Monday, October 15, 2007

Corporate Blue

I'm still moving a the speed of a geriatric tortiose but this weekend I finally managed to fix the couplings and get some paint on the bonnet.

The cab will either be bauxite or grey. I don't know which...

The story is that Meik and Jan, who represent the islands entire railway staff, kept sending requests to head office for ply and metal for rebuilding the loco shed, which were repeatedly ignored. The flimsy structure finally blew down in a storm last year, knocking a big hole in the cab of the one remaining serviceable loco.

Jan and Meik were told off for not repairing the shed and instructed to make a temporary cab from whatever was to hand, and that an insurance assessor would come as soon as possible to approve funds for permanent repairs.

Three months later head office sent an assessor to check that the shed really needed repairing, but his instructions didn’t mention the loco, so he refused to authorise a payment for it. When Meik picked up the ply and steel for the roof, he “accidentally” took a tin of primer and they built a temporary cab out of the two locos and some bits of sheet steel.

Six months later another assessor came. He reported that the locomotive cab was undamaged and cancelled the request for parts to rebuild it.

After I finished painting last night I realised that there's more than a hint of Corporate Blue there... Maybe I sould accept the inevitable and make a 1980's era British rail Narrow gauge 'Might have been': Welsh highland 3' gauge perhaps, or a connon carrier to Ullapool which has to be kept under Brirish Rail because it's an 'essential service'?

I need to get back to the Körschtalbahn brfore I have any more ideas.

Friday, October 12, 2007

1:1 Modelmaking

There's been another long break between posts: modelmaking has been focused on making props for the next major production of our youth theatre company. I took a picture of the (almost) finished result in the workshops before I came home from work last night...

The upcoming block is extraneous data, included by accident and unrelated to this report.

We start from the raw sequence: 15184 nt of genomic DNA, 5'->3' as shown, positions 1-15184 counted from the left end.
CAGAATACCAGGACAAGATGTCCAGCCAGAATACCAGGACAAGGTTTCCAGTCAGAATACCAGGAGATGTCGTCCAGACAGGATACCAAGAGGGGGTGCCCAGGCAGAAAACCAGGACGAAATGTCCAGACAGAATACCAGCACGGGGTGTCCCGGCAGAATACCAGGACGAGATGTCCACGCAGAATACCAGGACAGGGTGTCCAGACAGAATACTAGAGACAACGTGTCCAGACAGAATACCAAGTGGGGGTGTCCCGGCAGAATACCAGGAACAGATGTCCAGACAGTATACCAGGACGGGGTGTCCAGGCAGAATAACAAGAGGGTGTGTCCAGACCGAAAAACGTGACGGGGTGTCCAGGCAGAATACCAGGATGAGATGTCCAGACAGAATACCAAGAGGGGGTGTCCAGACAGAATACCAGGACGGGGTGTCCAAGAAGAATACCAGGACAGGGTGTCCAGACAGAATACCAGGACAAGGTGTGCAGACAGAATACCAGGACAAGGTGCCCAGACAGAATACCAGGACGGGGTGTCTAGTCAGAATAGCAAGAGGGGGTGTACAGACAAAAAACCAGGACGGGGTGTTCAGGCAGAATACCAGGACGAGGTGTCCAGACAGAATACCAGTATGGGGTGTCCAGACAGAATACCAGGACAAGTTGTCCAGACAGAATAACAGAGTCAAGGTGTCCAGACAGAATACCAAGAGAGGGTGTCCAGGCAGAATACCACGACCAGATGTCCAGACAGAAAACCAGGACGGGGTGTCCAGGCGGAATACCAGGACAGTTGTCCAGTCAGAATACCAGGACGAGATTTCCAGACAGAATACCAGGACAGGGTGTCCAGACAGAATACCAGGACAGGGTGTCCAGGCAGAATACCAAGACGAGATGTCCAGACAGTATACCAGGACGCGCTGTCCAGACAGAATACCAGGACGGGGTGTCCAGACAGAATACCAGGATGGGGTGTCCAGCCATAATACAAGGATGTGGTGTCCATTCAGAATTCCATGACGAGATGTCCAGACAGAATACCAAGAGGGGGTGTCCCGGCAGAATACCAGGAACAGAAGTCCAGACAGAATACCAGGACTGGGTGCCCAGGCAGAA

The whole story has a strong steampunk flavour, and this is the weapon for the heroine to use when she goes into the secret lair of the Evil Baroness Who Is Trying To Take Over The World. There's a short silent movie sequence where she blows up an evil machine with it too...

The whole thing is from recycled materials scrounged from local electricians and plumbers, and masses of laminated cardboard in the main box. It had to be obviously overdone and fake as it's an outdoor theatre piece so we don't want people panicking and calling the police- it has happened before. I also had to make it left handed, which is why the sights are on the other side and the "access" panel is visible in the picture. The heroine is very happy with it: since she got hold of the thing, she won't even let the props manager touch it...

Next week I'll be working on the "Self-reciprocating Salamanca four-way impenetrable death trap" with some of the team.

The show opens on Sunday the 21st...

Friday, October 05, 2007

Flying Bricks

East meets West. Former East German class 143 (L) and DB class 111 (R) together in Stuttgart main station, Sept 24th 2007

October the 3rd was German unification day, to commemorate the time when Germany was finally reunited in 1989-1990. This seemed a good time to make poignant comparisons between locomotive design in the two Germanys (and thereby cunningly mask my complete lack of model making progress).

During the years Germany was divided, the two nations’ locomotives developed in different ways: the west bought locos from the Likes of Siemens and Krupp, like the class 111 in the foreground, whereas the DDR (East Germany) was supplied by centralised locomotive works in Eastern Europe whose policy seemed to be that styling was for the Western Imperialists. In some cases it seems that locos able to start, stop, or pull the skin off a rice pudding were considered suspect as well, judging by some of the less successful clunkers that were built.

Some did work though. This class 143, previously East German Railways (DR) class 243, is one of several hundred capable units that were made more or less redundant after the DDR was brought into the Federal Republic, and freight on the former DR dropped faster than a barometer in a hurricane. The class was successful enough that the first locomotives built by after reunification were of this type, althought that was a was a political move: the locomotives became a symbol of reunification, but German railways would really have preferred a loco capable of 200kmh, not 120.

'Aerodynamic' cab?

Apparently the cab is supposed to be aerodynamic. I can’t say that’s how I'd describe it, but I do like these locos. I could see a model version running on the KÖB one day, under the scenario that they were subsidised to help production in an east German locomotive factory. In fact I could end up building a whole fleet of flying bricks if I'm not careful -partly because I like them, or more likely because I’m too much of a coward to try difficult-to-make compound curves like those on the front of the 111 class...

Tuesday, October 02, 2007

The Works...